“We certainly traded for Serge thinking long-term, and that’s our expectation,” Magic general manager Rob Hennigan said.

I’d be surprised if the Magic and Ibaka didn’t discuss the parameters of his next contract, with the Thunder’s permission, before making the trade. But the Collective Bargaining Agreement prevents any binding unofficial arrangements, so nothing is set in stone.

Ibaka is already talking about making the playoffs, and that would go a long way toward convincing him to stay in Orlando. But what if the Magic miss the postseason, a distinct possibility? How keen will Ibaka be on returning then?

He’ll have other suitors – unless he has a down year. Then, how badly will Orlando want him back?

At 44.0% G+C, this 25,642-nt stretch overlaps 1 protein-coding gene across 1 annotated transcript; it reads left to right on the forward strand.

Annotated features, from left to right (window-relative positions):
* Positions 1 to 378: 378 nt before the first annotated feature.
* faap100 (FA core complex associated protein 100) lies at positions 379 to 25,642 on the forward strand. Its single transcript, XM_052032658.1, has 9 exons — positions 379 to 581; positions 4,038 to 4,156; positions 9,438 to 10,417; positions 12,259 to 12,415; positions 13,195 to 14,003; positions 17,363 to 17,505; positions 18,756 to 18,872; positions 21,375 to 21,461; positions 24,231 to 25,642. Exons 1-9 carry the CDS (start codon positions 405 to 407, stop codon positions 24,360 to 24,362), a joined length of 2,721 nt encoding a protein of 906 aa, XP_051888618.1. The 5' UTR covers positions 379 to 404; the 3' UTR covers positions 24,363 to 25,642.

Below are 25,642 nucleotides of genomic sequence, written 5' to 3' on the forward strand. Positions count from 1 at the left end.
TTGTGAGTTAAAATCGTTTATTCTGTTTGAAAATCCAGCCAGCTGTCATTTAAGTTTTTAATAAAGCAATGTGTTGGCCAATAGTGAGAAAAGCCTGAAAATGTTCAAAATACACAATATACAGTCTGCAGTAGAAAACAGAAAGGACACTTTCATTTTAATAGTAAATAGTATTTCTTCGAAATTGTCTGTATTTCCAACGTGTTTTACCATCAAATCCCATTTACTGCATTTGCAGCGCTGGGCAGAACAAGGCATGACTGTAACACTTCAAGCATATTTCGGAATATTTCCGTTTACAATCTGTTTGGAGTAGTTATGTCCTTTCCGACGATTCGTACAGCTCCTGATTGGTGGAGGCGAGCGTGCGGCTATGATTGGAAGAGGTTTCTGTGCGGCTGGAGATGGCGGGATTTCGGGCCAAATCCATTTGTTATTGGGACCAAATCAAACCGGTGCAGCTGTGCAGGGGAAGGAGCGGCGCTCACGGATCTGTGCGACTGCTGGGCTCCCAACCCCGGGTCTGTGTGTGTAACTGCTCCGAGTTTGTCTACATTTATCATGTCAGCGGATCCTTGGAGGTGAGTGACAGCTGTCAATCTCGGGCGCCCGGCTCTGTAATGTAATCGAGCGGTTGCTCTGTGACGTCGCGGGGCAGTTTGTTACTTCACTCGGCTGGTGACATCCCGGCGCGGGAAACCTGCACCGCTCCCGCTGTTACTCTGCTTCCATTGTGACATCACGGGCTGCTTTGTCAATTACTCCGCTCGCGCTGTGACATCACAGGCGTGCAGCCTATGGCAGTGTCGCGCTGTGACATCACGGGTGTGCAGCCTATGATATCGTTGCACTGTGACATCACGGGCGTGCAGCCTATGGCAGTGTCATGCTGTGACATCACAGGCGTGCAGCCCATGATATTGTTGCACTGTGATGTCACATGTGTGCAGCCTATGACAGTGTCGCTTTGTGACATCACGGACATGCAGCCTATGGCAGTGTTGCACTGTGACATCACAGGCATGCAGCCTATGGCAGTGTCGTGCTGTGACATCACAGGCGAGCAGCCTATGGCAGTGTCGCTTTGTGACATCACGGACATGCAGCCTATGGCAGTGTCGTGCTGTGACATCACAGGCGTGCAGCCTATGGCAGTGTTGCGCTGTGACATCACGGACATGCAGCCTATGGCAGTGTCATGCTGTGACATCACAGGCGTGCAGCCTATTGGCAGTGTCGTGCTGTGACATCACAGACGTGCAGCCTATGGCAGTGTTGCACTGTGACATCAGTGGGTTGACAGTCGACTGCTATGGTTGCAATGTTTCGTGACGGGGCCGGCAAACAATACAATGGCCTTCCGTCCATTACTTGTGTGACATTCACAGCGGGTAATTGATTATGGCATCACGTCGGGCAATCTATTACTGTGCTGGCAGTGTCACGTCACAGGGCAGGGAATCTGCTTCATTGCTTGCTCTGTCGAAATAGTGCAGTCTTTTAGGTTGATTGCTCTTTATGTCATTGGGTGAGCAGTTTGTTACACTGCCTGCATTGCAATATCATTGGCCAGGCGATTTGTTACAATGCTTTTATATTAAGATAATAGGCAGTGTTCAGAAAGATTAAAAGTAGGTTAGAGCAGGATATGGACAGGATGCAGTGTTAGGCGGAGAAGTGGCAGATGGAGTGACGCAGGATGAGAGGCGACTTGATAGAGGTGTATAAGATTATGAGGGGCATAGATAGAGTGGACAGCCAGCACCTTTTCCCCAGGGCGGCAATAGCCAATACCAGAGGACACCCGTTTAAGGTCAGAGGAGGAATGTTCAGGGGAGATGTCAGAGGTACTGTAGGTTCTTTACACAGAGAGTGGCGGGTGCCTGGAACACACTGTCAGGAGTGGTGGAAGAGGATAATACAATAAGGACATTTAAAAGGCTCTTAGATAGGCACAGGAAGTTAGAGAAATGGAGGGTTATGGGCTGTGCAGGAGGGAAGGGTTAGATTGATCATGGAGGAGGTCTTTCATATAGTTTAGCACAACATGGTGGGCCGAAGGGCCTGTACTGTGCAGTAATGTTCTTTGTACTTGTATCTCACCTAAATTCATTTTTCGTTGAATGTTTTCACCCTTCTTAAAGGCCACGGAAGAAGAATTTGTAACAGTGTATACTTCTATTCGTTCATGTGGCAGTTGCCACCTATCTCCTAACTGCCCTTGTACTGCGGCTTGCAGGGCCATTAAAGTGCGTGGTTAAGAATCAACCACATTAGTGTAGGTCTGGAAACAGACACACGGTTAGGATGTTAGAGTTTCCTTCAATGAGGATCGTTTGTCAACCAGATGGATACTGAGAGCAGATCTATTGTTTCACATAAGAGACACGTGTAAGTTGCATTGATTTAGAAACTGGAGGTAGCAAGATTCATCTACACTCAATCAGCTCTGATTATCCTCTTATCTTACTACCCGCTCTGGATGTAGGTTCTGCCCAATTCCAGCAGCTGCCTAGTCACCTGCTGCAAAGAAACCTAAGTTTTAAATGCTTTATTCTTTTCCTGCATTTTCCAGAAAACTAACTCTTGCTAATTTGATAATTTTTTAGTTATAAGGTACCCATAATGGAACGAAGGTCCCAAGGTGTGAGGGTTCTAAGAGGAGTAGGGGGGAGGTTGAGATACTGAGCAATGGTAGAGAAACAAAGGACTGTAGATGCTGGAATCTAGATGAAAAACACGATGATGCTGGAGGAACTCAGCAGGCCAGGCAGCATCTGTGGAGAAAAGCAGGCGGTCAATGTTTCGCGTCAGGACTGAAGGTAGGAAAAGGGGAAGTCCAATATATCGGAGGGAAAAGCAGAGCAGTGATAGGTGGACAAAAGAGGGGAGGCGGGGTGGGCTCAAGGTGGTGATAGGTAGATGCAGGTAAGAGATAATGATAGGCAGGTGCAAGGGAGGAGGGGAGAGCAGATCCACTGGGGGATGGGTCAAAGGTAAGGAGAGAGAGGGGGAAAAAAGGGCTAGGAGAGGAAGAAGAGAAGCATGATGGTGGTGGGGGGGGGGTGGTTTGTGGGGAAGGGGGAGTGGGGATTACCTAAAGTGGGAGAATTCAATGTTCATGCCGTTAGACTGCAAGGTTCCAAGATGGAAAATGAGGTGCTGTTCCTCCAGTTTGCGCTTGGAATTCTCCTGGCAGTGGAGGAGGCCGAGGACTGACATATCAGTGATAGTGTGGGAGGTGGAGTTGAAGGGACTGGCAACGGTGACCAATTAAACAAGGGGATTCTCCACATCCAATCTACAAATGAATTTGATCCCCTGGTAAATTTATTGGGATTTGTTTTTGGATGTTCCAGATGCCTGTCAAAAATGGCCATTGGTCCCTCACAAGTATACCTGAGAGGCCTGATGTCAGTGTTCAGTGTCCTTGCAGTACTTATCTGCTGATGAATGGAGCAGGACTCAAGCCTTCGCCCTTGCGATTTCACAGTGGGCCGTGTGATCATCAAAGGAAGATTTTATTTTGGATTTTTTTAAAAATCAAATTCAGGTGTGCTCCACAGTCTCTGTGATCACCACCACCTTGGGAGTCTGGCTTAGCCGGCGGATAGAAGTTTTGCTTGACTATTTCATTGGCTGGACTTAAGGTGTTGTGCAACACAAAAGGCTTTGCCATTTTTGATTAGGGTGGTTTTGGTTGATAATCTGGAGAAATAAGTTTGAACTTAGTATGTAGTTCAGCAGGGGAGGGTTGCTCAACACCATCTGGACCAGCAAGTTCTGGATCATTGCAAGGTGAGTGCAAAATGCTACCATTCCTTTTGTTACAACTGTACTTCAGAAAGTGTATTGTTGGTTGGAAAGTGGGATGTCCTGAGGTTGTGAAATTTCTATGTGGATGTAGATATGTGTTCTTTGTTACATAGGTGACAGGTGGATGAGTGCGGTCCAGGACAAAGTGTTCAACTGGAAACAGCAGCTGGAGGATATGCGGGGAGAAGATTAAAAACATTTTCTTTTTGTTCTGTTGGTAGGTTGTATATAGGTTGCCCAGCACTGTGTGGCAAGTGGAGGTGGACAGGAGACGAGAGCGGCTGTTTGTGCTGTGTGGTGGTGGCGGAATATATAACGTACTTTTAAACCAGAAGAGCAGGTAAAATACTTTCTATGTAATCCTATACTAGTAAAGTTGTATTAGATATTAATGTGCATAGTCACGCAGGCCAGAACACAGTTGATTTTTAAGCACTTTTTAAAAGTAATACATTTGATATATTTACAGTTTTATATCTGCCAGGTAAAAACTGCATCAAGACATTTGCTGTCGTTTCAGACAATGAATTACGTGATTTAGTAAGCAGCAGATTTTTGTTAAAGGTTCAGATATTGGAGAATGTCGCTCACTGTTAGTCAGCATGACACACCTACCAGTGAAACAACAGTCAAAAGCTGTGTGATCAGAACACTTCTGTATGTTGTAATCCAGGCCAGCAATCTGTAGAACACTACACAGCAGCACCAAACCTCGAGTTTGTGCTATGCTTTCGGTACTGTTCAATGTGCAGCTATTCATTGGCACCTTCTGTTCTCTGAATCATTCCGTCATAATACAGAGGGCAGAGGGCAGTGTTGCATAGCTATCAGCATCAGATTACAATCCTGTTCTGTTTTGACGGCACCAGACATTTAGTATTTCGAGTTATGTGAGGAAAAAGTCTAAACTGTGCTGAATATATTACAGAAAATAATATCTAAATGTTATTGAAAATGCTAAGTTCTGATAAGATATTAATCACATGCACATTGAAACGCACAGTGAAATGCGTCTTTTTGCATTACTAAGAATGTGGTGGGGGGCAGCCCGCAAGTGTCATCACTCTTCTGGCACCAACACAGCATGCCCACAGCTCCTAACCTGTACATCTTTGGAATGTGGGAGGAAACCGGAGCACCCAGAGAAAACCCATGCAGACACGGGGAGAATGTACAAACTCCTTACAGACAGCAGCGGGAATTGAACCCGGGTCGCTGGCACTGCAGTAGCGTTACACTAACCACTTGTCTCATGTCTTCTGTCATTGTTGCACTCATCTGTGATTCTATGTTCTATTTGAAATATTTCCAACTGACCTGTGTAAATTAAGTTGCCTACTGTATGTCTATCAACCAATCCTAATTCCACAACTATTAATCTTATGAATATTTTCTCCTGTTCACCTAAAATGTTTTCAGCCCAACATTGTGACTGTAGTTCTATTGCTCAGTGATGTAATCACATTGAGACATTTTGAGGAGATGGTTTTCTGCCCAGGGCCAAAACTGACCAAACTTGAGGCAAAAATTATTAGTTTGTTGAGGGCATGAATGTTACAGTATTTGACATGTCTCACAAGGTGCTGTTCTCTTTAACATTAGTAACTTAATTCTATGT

That Ibaka and the Magic are entering the season with the stated intention of a long-term arrangement means something. But it means only so much.

Quote of the Day: Karl-Anthony Towns wants to learn how to be great

Minnesota Timberwolves center Karl-Anthony Towns celebrates after hitting the game-winning shot in an NBA basketball game against the Portland Trail Blazers in Portland, Ore., Saturday, April 9, 2016. The Timberwolves won 106-105. (AP Photo/Steve Dykes)
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“There are so many talented players in the league. But only a few of them are remembered as being great — because they were willing to say they don’t know. And I’m willing to say that I don’t know everything. I do not know how it is to be a great player, to be a Hall of Famer. I want to learn.”

Karl-Anthony Towns, Minnesota Timberwolves (via Kyle Ratke on Twitter)